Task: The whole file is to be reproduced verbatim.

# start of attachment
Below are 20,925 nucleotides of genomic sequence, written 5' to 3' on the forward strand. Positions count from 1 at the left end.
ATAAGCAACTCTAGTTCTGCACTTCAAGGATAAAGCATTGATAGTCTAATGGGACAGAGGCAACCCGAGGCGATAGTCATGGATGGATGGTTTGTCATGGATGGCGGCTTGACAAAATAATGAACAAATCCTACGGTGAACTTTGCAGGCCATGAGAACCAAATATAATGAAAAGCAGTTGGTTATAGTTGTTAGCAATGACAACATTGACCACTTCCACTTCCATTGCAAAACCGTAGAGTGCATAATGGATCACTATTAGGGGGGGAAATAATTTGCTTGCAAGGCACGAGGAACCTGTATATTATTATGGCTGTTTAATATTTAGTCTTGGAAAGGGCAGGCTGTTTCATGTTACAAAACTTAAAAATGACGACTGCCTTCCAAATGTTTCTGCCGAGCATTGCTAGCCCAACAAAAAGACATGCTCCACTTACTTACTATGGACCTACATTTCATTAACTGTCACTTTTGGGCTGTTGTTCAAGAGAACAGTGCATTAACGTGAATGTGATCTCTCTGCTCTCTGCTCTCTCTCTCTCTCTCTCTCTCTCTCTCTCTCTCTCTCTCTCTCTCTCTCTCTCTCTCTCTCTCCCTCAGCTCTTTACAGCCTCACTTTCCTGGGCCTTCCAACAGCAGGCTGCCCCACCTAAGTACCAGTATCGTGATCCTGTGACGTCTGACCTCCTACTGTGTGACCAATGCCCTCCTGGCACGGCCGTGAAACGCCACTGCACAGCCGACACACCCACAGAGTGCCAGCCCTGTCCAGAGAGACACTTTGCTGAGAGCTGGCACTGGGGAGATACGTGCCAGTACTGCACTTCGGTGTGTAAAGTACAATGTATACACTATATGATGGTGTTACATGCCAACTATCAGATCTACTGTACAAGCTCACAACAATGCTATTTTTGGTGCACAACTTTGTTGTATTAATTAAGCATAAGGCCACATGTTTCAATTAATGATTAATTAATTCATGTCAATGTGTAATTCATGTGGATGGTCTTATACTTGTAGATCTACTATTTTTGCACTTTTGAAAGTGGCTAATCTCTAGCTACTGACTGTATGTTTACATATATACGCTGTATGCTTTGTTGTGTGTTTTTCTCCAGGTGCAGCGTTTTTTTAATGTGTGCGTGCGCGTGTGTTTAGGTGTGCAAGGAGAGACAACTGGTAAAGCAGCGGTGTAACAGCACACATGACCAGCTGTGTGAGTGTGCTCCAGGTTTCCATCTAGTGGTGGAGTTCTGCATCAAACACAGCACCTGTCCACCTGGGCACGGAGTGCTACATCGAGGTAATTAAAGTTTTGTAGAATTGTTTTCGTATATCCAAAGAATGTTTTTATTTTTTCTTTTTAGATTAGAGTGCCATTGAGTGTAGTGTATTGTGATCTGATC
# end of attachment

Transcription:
Below are 20,925 nucleotides of genomic sequence, written 5' to 3' on the forward strand. Positions count from 1 at the left end.
ATAAGCAACTCTAGTTCTGCACTTCAAGGATAAAGCATTGATAGTCTAATGGGACAGAGGCAACCCGAGGCGATAGTCATGGATGGATGGTTTGTCATGGATGGCGGCTTGACAAAATAATGAACAAATCCTACGGTGAACTTTGCAGGCCATGAGAACCAAATATAATGAAAAGCAGTTGGTTATAGTTGTTAGCAATGACAACATTGACCACTTCCACTTCCATTGCAAAACCGTAGAGTGCATAATGGATCACTATTAGGGGGGGAAATAATTTGCTTGCAAGGCACGAGGAACCTGTATATTATTATGGCTGTTTAATATTTAGTCTTGGAAAGGGCAGGCTGTTTCATGTTACAAAACTTAAAAATGACGACTGCCTTCCAAATGTTTCTGCCGAGCATTGCTAGCCCAACAAAAAGACATGCTCCACTTACTTACTATGGACCTACATTTCATTAACTGTCACTTTTGGGCTGTTGTTCAAGAGAACAGTGCATTAACGTGAATGTGATCTCTCTGCTCTCTGCTCTCTCTCTCTCTCTCTCTCTCTCTCTCTCTCTCTCTCTCTCTCTCTCTCTCTCTCTCTCTCTCCCTCAGCTCTTTACAGCCTCACTTTCCTGGGCCTTCCAACAGCAGGCTGCCCCACCTAAGTACCAGTATCGTGATCCTGTGACGTCTGACCTCCTACTGTGTGACCAATGCCCTCCTGGCACGGCCGTGAAACGCCACTGCACAGCCGACACACCCACAGAGTGCCAGCCCTGTCCAGAGAGACACTTTGCTGAGAGCTGGCACTGGGGAGATACGTGCCAGTACTGCACTTCGGTGTGTAAAGTACAATGTATACACTATATGATGGTGTTACATGCCAACTATCAGATCTACTGTACAAGCTCACAACAATGCTATTTTTGGTGCACAACTTTGTTGTATTAATTAAGCATAAGGCCACATGTTTCAATTAATGATTAATTAATTCATGTCAATGTGTAATTCATGTGGATGGTCTTATACTTGTAGATCTACTATTTTTGCACTTTTGAAAGTGGCTAATCTCTAGCTACTGACTGTATGTTTACATATATACGCTGTATGCTTTGTTGTGTGTTTTTCTCCAGGTGCAGCGTTTTTTTAATGTGTGCGTGCGCGTGTGTTTAGGTGTGCAAGGAGAGACAACTGGTAAAGCAGCGGTGTAACAGCACACATGACCAGCTGTGTGAGTGTGCTCCAGGTTTCCATCTAGTGGTGGAGTTCTGCATCAAACACAGCACCTGTCCACCTGGGCACGGAGTGCTACATCGAGGTAATTAAAGTTTTGTAGAATTGTTTTCGTATATCCAAAGAATGTTTTTATTTTTTCTTTTTAGATTAGAGTGCCATTGAGTGTAGTGTATTGTGATCTGATC